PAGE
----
Catalogue


Professional women at work : interactions, tacit understandings, and the non-trivial nature of trivia in bureaucratic settings /
Jerry Jacobs.
imprint
Westport, Conn. : Bergin & Garvey, 1994.
description
viii, 144 p. ; 22 cm.
ISBN
0897893808 (alk. paper)
format(s)
Book
Holdings
More Details
imprint
Westport, Conn. : Bergin & Garvey, 1994.
isbn
0897893808 (alk. paper)
catalogue key
465776
 
Includes bibliographical references (p. [137]-141) and index.
A Look Inside
Full Text Reviews
Appeared in Choice on 1994-12:
Jacobs's study is a qualitative assessment of how routine, largely ignored aspects of work (what the author calls "trivia") affect the work experience. The opening two chapters present Jacobs's argument that sociology's partiality for quantitative analyses has led to the neglect of a central aspect of work: the routine, or trivial nature of the work process itself. Five of eight chapters are devoted to analyses of open-ended interview data with five professional women. Particular attention is paid to these women's career paths, career development, social interaction, burnout, and strategies for coping with and/or resisting the bureaucratic characteristics of work. While successful at providing a rich description of the work experience, this book does little to link these particular women's experiences to important theoretical, conceptual, and public policy issues that are being addressed elsewhere in the literature on women's employment. Nevertheless, this monograph provides a convincing argument for the need for qualitative analyses of the taken-for-granted characteristics of work. Advanced undergraduate; graduate. S. K. Gallagher; Oregon State University
Reviews
Review Quotes
'œJacobs offers Professional Women at Work as one way to increase the number of studies offering "rich description of work and the work experience."'' Social Forces 74:2
'œJacob's study is a qualitative assessment of how routine, largely ignored aspects of work affect the work experience. This monograph provides a convincing argument for the need for qualitative analyses of the taken-for-granted characteristics of work. Advanced undergraduate; graduate.'' Choice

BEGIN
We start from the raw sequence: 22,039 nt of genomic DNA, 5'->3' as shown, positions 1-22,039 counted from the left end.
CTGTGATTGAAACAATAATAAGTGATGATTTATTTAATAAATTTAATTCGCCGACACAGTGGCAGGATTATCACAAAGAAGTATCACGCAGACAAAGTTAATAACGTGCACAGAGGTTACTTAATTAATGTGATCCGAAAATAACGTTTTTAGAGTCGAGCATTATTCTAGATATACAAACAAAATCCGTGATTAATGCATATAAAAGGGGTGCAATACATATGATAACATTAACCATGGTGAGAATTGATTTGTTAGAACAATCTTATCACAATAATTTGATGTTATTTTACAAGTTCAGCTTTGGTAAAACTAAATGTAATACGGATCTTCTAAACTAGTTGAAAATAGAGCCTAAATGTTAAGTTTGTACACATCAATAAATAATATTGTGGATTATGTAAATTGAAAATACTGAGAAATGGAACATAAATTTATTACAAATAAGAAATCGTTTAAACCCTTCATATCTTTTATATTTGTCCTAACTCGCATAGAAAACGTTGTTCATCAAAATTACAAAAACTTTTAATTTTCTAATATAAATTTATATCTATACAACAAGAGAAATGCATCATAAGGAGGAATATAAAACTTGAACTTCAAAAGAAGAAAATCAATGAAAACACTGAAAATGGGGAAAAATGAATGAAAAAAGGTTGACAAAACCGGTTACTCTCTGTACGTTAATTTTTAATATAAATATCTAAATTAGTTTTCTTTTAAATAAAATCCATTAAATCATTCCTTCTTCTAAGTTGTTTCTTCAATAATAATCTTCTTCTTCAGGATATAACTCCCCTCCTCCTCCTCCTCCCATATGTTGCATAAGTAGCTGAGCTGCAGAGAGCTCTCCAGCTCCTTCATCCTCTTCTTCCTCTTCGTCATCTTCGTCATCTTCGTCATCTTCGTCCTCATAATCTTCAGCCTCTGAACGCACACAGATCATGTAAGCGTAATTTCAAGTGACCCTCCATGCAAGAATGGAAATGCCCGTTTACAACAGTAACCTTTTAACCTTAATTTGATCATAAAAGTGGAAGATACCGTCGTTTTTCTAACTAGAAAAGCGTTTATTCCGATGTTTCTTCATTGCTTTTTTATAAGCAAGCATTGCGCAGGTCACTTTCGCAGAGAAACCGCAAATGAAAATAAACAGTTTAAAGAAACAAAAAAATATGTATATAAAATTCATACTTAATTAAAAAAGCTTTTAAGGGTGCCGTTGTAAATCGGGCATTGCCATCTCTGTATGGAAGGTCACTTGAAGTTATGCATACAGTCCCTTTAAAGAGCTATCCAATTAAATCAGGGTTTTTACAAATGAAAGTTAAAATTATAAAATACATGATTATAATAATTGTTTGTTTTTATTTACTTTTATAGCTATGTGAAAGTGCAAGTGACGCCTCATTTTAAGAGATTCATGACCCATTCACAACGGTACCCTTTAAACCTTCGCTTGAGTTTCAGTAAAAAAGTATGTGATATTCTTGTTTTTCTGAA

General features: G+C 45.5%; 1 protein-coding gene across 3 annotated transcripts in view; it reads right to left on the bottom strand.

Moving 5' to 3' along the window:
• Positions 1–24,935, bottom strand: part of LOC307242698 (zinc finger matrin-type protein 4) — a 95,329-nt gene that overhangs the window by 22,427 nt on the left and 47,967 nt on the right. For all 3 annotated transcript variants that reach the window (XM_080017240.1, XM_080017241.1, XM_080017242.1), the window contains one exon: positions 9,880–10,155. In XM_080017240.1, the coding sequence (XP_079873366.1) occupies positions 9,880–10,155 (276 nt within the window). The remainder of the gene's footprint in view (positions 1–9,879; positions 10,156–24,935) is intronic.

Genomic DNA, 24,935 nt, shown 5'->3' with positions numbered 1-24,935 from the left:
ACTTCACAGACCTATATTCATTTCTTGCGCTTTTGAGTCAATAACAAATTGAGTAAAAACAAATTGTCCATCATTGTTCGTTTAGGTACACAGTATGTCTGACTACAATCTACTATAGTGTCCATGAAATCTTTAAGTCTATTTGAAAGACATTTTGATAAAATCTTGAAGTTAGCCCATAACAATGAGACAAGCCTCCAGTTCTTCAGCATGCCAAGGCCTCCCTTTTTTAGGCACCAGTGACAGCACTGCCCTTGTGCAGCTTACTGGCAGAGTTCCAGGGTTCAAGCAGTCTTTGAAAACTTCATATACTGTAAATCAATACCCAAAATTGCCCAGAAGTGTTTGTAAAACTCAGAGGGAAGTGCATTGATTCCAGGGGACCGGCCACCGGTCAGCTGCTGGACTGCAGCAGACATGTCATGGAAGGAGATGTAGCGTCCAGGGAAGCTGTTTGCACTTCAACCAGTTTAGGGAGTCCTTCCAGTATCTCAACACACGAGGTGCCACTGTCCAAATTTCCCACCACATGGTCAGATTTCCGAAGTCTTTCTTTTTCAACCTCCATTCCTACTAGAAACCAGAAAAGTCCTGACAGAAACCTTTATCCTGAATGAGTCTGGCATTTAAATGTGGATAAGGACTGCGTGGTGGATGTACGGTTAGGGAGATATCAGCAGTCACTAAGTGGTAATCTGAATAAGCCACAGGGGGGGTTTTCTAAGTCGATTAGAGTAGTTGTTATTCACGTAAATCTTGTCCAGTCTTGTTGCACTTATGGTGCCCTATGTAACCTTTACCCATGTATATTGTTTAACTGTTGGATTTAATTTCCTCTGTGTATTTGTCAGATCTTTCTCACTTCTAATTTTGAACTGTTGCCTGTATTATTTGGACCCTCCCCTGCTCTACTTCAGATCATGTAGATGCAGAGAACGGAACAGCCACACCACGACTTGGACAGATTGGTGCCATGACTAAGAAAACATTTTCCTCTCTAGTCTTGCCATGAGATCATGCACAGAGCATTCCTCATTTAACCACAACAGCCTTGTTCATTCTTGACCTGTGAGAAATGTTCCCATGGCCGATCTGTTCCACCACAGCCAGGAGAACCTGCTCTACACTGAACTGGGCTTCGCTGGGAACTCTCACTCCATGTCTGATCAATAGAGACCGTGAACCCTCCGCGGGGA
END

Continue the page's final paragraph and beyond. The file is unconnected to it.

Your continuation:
This item was reviewed in:
Choice, December 1994
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Summaries
Long Description
This book looks at the routine taken-for-granted features of work as experienced by professional women in bureaucratic environments. It shows why these trivial features are not trivial, but add up to a good part of what all work is composed of. Finally, it considers why the women interviewed in this study encountered and experienced their professional careers in the ways they did. There are many books on the general subject of women at work and the sociology of work, but few deal with what the work consists of, how it is accomplished, what one needs to know to undertake it competently, and how it is experienced by the worker. This book deals with all these issues, and more, that are typically overlooked in the literature on women at work in particular and on work in general.
Table of Contents
Introduction
Qualitative and Quantitative Studies of Work
Some Essential Differences Understanding Work and Workers
A Respect for Trivia and the Need for Rich Description and Subjective Assessments Office Work
Publication Coordinator Good Work and Bad Jobs
Principal Administrative Analyst God Bless the Children
Educator and Child Care Administrator God Help the Needy
HIV Clinic Director Public vs. Private Practice
Clinical Psychologist
Summary and Conclusions
Bibliography
Index
Table of Contents provided by Publisher. All Rights Reserved.

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